Anonymous More than 1 year ago
Quick Review: Good book about the internal politics of Hillary's campaign staff. No real insight on Hillary herself beyond her team management techniques. Dinging the book for method starting each chapter with an event and then going back in time to document what lead to that event. --- Just finished reading the book. It's a nice inside look at the campaign through the eyes of two reporters that were friendly to the Hillary. They offer a lot of insight into the workings of the 2016 campaign for president, from before her candidacy was announced until a few weeks following her loss. The book focuses on the leaders in her campaign staff. It seems like the authors were kept away from Hillary, and they really offer no direct insight into the woman. The book does a decent enough job portraying Hillary's management technique. The authors portray a campaign staff filled with competing power centers and no clear hierarchy. A large focus in the book is put on Robert Mook's methods for running the campaign using analytics-driven spending. Podesta appears to be on par in authority with Mook while having a variety of titles and positions. Bill Clinton dislikes coldness of a campaign driven by Mook's cost-saving analytics. And Huma Abedin has firm control of Hillary's schedule and access. As the campaign rolls along, these primary characters have their fortunes ebb and flow along with Hillary's favor. Along the way, dozens of other political operatives, old friends of Hillary, and consultants capture Hillary's attention and get to put their fingerprints on the campaign. There is one key point in the book sums up the book for me. It's an issue that shows up early. Hillary gets angry with her speech writers for being unable to articulate why she wants to run for president. This problem never gets resolved. Not even when Hillary brings in an outside speech writer, calls on her old speech writer from her 2008 campaign, asks Obama's speech writer for some help, and has the speech writer on her staff hire as an assistant the woman he beat out for the job originally. The authors do a decent job to capture the mood of the campaign staff. You get a good feeling of the conflicts in the campaign and how winning in the primaries helped smooth things over. I didn't like the authors' chapter writing technique. Almost all the chapters started off with a few paragraphs on some major event, like Comey re-opening the investigation. Then the chapter would jump back in time to discuss how that event came to pass. It misses more than it hits. Final thoughts: The book reminded me of stories you hear about movies in development hell. It also reminds me of "The Smartest Guys in the Room" about the Enron collapse. Hillary is an inscrutable manager. She anoints people with her favor and they get more power from that. It seems that some of her people spent more time seeking her favor than doing their actual jobs. Others did their jobs, but guarded their fiefdoms jealously so no one else could catch Hillary's eye. Her campaign was not a healthy work environment.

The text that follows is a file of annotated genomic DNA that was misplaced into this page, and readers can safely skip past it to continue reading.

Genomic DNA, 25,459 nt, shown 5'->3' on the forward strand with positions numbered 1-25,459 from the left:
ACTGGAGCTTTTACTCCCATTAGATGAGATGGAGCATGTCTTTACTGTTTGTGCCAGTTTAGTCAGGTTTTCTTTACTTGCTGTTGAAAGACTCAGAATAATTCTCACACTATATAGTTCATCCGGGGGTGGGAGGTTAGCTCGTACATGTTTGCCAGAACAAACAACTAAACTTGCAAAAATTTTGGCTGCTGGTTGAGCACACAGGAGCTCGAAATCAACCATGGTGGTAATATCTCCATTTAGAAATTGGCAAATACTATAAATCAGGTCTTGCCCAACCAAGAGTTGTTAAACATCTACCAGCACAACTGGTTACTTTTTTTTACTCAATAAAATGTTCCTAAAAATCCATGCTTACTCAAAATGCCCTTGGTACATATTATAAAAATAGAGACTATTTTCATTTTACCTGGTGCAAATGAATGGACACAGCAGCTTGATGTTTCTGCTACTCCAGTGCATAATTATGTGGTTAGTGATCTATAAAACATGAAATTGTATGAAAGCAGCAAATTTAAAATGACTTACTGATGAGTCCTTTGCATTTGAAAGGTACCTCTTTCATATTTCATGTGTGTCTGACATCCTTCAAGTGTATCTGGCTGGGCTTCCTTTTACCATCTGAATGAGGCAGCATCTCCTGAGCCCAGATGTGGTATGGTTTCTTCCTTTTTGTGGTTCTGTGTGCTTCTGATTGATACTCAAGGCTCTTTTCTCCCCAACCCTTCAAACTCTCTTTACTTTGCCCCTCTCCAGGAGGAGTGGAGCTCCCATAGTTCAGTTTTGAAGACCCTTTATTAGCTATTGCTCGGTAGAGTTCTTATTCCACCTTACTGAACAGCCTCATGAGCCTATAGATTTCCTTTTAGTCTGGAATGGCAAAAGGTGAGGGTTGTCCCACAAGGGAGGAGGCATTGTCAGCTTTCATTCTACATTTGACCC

StonedAtWork More than 1 year ago
I guess it true Karma is a hecka problem
Anonymous More than 1 year ago
The book goes into great detail revolving a round the Clinton campaign. I found it interesting but could only read it in small dosages. If you weren't paying attention as you read, the last chapter did an excellent job of summarizing the entire campaign.
davidnmonroy More than 1 year ago
Anonymous More than 1 year ago
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Anonymous More than 1 year ago
Excellant read!
Anonymous More than 1 year ago
I like the book, and One of the best fictional book,The Perfect Author read it on https://www.theperfectauthor.in and give your feedback. really worth to read.
Anonymous More than 1 year ago
Anonymous More than 1 year ago
Nothing more to say! Bunch of lies!
Anonymous More than 1 year ago
Modern history told very well...story keeps flowing.
Anonymous More than 1 year ago
Ok
Anonymous More than 1 year ago
Such a stupid book, Hillary ran one of the best campaign there is. I can't believe all that trees spent on writing this useless book.
Anonymous More than 1 year ago
Love that term in previous review. It sums it up nicely.
Anonymous More than 1 year ago
Illuminating!
Anonymous More than 1 year ago
Trump is a spur on a foot note